Career preferences among final year medical students and house officers: A multicentre survey in Southwest Nigeria

Career preferences among final year medical students and house officers: A multicentre survey in Southwest Nigeria

Author by Dr. Akolade Idowu

Journal/Publisher: Res. J. Of Health Sci.

Volume/Edition: 8

Language: English

Pages: 36 - 44

Abstract

Objective: Career preferences of medical trainees have the potential to shape the future of the healthcare 
workforce  of  any  nation.  This  study  aimed  to  determine  the  factors  that  influence  career  choices  of 
medical students and house officers (interns) in two institutions located in Southwest Nigeria. 
Methods: A cross-sectional study was carried out amongst final year medical students and interns in two 
medical universities and their corresponding teaching hospitals in Southwest Nigeria. A questionnaire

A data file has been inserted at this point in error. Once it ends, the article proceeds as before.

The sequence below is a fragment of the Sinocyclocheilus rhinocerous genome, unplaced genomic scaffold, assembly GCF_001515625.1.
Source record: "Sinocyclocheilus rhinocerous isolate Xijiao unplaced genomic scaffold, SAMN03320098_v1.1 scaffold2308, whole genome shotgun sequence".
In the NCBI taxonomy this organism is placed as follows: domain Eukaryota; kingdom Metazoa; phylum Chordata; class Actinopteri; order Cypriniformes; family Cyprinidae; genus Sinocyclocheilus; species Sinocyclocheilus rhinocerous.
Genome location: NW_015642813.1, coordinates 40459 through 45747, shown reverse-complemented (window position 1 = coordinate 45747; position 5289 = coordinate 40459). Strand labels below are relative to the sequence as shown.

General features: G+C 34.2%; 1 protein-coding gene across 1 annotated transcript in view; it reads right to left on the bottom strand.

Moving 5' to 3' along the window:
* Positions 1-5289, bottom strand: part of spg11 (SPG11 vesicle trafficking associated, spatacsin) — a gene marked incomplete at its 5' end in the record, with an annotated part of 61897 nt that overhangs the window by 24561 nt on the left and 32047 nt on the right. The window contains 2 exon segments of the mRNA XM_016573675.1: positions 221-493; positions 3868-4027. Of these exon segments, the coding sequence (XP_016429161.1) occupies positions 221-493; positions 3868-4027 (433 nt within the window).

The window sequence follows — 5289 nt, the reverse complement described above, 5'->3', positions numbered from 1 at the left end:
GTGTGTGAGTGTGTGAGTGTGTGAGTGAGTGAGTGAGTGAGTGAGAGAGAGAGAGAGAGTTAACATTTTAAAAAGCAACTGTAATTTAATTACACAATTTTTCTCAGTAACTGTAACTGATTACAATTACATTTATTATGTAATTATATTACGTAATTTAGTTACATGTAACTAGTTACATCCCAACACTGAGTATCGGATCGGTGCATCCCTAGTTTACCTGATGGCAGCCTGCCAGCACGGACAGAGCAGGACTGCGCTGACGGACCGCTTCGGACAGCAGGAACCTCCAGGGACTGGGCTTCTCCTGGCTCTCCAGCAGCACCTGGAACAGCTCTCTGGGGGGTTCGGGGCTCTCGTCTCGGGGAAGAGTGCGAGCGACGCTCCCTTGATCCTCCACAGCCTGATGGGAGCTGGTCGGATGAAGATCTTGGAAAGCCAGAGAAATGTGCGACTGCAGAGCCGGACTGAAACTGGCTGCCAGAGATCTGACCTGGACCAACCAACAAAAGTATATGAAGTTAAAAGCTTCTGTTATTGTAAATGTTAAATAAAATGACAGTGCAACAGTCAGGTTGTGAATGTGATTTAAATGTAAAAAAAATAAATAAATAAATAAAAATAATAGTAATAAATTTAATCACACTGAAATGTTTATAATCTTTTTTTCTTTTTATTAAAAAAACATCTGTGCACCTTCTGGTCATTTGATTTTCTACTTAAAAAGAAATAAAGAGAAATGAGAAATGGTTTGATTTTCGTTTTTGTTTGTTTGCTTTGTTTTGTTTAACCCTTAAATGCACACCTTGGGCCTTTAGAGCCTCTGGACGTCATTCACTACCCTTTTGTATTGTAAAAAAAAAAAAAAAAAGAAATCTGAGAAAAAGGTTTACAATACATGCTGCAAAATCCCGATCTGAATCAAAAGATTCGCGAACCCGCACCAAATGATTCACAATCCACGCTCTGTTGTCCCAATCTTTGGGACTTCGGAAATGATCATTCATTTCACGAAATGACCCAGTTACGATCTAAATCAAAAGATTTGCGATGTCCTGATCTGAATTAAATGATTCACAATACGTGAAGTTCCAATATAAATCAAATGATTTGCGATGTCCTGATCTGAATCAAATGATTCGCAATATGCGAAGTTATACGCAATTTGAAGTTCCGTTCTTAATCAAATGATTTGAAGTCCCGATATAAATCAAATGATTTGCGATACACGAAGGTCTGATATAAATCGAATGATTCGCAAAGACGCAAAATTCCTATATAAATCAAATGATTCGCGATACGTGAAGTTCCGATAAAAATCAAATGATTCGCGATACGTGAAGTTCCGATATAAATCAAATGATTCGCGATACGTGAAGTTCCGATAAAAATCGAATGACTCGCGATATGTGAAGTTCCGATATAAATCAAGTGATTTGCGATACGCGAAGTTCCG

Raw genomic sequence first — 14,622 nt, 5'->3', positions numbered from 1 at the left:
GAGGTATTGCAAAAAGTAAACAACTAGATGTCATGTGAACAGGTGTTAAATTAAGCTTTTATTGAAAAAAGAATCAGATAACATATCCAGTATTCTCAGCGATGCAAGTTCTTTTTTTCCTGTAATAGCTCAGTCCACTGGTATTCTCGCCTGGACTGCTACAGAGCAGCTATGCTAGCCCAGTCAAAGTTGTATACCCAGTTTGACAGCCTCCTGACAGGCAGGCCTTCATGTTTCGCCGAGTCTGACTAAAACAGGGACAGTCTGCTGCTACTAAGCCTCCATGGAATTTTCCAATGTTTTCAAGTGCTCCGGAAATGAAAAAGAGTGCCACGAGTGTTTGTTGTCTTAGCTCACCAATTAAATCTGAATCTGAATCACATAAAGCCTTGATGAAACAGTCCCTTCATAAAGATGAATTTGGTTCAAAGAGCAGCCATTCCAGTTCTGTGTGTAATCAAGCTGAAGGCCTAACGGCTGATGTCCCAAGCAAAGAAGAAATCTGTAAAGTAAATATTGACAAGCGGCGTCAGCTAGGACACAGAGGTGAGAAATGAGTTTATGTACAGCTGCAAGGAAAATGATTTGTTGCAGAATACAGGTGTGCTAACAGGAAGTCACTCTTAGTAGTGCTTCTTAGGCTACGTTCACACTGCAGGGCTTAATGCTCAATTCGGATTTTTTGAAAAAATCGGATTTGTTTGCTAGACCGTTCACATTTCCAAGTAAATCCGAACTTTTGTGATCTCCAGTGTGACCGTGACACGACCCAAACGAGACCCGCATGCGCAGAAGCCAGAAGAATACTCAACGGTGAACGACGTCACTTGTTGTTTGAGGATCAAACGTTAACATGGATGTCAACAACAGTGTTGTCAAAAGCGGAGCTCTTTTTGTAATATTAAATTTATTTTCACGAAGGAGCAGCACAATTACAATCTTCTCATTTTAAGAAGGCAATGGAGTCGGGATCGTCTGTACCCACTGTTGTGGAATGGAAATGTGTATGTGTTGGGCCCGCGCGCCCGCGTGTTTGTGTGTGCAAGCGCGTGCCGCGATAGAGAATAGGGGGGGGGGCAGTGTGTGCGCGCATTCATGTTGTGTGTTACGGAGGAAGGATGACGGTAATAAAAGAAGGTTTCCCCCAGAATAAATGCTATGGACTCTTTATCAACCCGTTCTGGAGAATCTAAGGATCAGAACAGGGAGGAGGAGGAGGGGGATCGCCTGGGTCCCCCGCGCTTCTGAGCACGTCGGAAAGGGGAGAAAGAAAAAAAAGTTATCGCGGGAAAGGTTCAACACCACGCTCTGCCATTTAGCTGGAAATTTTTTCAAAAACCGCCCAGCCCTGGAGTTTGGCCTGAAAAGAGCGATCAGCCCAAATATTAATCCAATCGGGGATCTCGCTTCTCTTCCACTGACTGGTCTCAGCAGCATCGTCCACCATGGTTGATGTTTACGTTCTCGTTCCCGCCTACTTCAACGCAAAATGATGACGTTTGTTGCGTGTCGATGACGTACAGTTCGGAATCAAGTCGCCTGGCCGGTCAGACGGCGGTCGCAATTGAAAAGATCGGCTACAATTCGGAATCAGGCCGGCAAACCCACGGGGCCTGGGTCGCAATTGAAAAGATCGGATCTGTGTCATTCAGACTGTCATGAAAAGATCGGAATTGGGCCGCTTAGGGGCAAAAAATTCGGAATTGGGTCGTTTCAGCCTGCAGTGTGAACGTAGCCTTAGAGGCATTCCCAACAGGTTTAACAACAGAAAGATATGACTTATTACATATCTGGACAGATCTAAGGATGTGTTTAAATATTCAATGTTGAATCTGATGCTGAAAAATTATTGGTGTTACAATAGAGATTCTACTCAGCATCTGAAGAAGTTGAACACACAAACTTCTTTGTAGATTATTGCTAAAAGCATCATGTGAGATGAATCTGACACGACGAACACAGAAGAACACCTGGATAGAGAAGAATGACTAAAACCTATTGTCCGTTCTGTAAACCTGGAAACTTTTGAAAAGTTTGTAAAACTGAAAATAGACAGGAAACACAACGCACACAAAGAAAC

was  used  to  obtain  socio-demographic  data,  career  choices,  reasons  behind  career  choices  and  the 
presence and influence of mentorship on career choices. Responses were analyzed using the Statistical 
Package for Social Sciences Version 21, and descriptive statistics generated. 
Results: Obstetrics & Gynecology and Surgical specialties were the most preferred career choices by the 
medical students, while Surgical and Medical specialties were most preferred by the interns. Personal 
interest and other personal reasons were the top motivating factors for the career choices amongst the 
medical students of both institutions, while personal interest and future job opportunities were the top 
reasons for the career choices amongst the interns of both institutions.  Mentorship was lacking for most of 
the medical students and house officers, except in one of the teaching hospitals, where over half of the 
interns had career mentors. 
Conclusion: Attention should be paid to the reasons behind career choices, in order to channel efforts 
towards making clinical specialties become attractive to young medical trainees, as the future of the health 
workforce in the nation depends on it.


Other Co-Authors